The emperor penguin chicks get bigger, the most amazing aurora australis this year, cameras get checked ready for the return of wildlife and a roast was the toast of Saturday!

The emperor penguins grow up

The emperor penguin chicks have finally become too big to balance on their parents’ feet and now spend the day in crèches while the adults feed. They are big balls of grey down, very active, very noisy and learning to do penguin things like slide on your tummy across the ice — they can’t walk as their legs are too short.

As a group we have been fortunate this year to get to a variety of penguin colonies including the Fold Islands, Taylor Glacier and Auster on a number of occasions. For our group though, these are the last photos of emperor chicks for the year. The sea ice is deteriorating rapidly around the station and this week the routes to Auster and Taylor Glacier were closed until next year. It was a privilege to see these animals in their natural habitat, unafraid of us and curious enough to come close and say hello.

They are amazing birds and I hope that the end of their breeding season passes safely so that they can return next year and repeat all over again.

Ready, set, shoot

There are a number of fixed cameras around Mawson station that take photos of the local wildlife populations, mostly snow petrels and Adélie penguins for researchers back in Hobart. Monitoring of these colonies provides insights into the health of fishery stocks as well as the local environment.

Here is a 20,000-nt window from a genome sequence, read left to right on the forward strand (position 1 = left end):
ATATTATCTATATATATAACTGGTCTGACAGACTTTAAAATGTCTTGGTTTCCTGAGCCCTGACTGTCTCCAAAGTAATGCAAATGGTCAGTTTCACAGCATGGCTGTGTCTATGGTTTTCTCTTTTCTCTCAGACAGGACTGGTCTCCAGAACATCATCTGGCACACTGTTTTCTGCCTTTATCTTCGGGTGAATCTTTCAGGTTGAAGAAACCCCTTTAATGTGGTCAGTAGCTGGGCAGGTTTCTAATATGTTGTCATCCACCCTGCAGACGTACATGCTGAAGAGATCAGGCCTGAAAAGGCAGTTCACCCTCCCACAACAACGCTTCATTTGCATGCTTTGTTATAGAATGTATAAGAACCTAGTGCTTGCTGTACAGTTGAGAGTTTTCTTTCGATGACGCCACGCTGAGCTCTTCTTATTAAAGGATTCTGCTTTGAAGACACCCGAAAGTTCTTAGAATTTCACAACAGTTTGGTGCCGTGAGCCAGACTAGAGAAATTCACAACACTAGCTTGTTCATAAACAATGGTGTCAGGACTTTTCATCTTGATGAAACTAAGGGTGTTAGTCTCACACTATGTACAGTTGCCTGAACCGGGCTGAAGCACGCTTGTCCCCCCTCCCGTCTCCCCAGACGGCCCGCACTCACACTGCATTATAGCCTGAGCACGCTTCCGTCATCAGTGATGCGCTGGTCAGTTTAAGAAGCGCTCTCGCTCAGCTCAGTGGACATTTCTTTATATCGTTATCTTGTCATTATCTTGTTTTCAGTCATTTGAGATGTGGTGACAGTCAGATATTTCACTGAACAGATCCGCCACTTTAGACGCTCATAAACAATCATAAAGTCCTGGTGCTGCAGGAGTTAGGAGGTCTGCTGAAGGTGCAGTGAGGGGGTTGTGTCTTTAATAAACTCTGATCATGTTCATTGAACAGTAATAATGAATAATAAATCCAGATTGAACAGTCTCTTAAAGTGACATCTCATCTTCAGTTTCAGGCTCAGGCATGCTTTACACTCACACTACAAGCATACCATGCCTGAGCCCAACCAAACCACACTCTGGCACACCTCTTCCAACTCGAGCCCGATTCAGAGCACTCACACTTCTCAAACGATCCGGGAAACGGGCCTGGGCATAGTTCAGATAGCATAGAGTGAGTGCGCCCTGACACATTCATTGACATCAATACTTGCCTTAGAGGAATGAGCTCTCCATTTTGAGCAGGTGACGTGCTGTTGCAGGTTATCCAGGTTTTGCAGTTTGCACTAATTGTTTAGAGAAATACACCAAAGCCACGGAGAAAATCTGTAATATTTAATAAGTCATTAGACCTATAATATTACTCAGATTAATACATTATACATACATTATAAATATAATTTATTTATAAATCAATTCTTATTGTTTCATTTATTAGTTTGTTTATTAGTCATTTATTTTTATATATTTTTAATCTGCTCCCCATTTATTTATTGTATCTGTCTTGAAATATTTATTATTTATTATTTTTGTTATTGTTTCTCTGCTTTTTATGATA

The Adélie penguins and the snow petrels are due to arrive back in their breeding grounds over the next couple of weeks, so Tony the communications tech has been out and about replacing memory cards and checking that the cameras are working. 

The clouds finally lifted to reveal…

The auroras this winter have been amazing and fairly frequent so when the alerts started to go out about a solar storm last week we were pretty excited.

Auroras occur in response to activity from the sun as the sun spills high energy particles into the solar winds. Sometimes there is a larger than normal eruption like a solar flare or coronal mass ejection and this causes a flood of excited particles into the solar winds where they hit the earths magnetic field. Then they interact with the gases in the atmosphere to create auroras, a bit like atmospheric fluros!

Oxygen creates the green colour, nitrogen reds and blues – amazing really. Anyway, because we know what causes auroras they can to a degree be predicted and as we sign up for just about every Facebook and aurora watcher website we get alerts when a major sun event occurs.

So for most of last week we observed fantastic pictures from Swoya station, Hobart and the northern hemisphere… while we observed 100% cloud cover. It was just a bit depressing, however on Saturday night the clouds finally cleared and revealed the most amazing aurora australis so far this year. There were curtains and ribbons of bright green light across the sky, moving fast and clearly. For the photographers at one stage the light was so intense that we were down to 8–10 second exposures with low ISO settings enabling quick thinking Shane to take a beautiful panorama shot.

It was a night like this that makes it easy to see why the ancient Norse communities viewed auroras as a fire bridge to the sky. 

Spit roast Saturday

We all rotate on the slushy roster and sometimes this includes actually playing at being cook for the day. Shane was up last Saturday and proposed a spit roast and table tennis in the green store.

The spit roast was amazing, thanks Shane and all the team who helped to set up and get the pig on the spit.